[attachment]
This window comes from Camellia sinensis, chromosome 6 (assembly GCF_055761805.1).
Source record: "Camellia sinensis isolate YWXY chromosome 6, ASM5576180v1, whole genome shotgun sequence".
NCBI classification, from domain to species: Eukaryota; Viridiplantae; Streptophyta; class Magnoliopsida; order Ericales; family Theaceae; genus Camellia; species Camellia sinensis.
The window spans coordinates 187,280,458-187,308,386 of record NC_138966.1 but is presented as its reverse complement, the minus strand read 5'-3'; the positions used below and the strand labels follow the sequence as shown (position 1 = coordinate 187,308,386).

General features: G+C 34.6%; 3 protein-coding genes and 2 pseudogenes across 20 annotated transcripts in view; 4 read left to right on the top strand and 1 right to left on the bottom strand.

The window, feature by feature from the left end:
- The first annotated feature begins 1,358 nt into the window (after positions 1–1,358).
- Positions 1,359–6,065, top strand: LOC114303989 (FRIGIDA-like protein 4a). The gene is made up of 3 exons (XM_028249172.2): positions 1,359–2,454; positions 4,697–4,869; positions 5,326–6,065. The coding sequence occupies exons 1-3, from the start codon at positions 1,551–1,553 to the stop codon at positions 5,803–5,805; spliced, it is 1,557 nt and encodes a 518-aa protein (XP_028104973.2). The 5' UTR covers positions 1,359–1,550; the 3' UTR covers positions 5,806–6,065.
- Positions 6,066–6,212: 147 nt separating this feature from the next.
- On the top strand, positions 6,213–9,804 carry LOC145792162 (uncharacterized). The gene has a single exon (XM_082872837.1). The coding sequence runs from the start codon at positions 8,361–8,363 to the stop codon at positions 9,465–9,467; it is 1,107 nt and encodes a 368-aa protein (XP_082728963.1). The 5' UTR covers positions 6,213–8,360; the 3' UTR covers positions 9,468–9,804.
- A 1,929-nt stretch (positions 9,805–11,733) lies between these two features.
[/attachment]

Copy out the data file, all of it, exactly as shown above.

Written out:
This window comes from Camellia sinensis, chromosome 6 (assembly GCF_055761805.1).
Source record: "Camellia sinensis isolate YWXY chromosome 6, ASM5576180v1, whole genome shotgun sequence".
NCBI classification, from domain to species: Eukaryota; Viridiplantae; Streptophyta; class Magnoliopsida; order Ericales; family Theaceae; genus Camellia; species Camellia sinensis.
The window spans coordinates 187,280,458-187,308,386 of record NC_138966.1 but is presented as its reverse complement, the minus strand read 5'-3'; the positions used below and the strand labels follow the sequence as shown (position 1 = coordinate 187,308,386).

General features: G+C 34.6%; 3 protein-coding genes and 2 pseudogenes across 20 annotated transcripts in view; 4 read left to right on the top strand and 1 right to left on the bottom strand.

The window, feature by feature from the left end:
- The first annotated feature begins 1,358 nt into the window (after positions 1–1,358).
- Positions 1,359–6,065, top strand: LOC114303989 (FRIGIDA-like protein 4a). The gene is made up of 3 exons (XM_028249172.2): positions 1,359–2,454; positions 4,697–4,869; positions 5,326–6,065. The coding sequence occupies exons 1-3, from the start codon at positions 1,551–1,553 to the stop codon at positions 5,803–5,805; spliced, it is 1,557 nt and encodes a 518-aa protein (XP_028104973.2). The 5' UTR covers positions 1,359–1,550; the 3' UTR covers positions 5,806–6,065.
- Positions 6,066–6,212: 147 nt separating this feature from the next.
- On the top strand, positions 6,213–9,804 carry LOC145792162 (uncharacterized). The gene has a single exon (XM_082872837.1). The coding sequence runs from the start codon at positions 8,361–8,363 to the stop codon at positions 9,465–9,467; it is 1,107 nt and encodes a 368-aa protein (XP_082728963.1). The 5' UTR covers positions 6,213–8,360; the 3' UTR covers positions 9,468–9,804.
- A 1,929-nt stretch (positions 9,805–11,733) lies between these two features.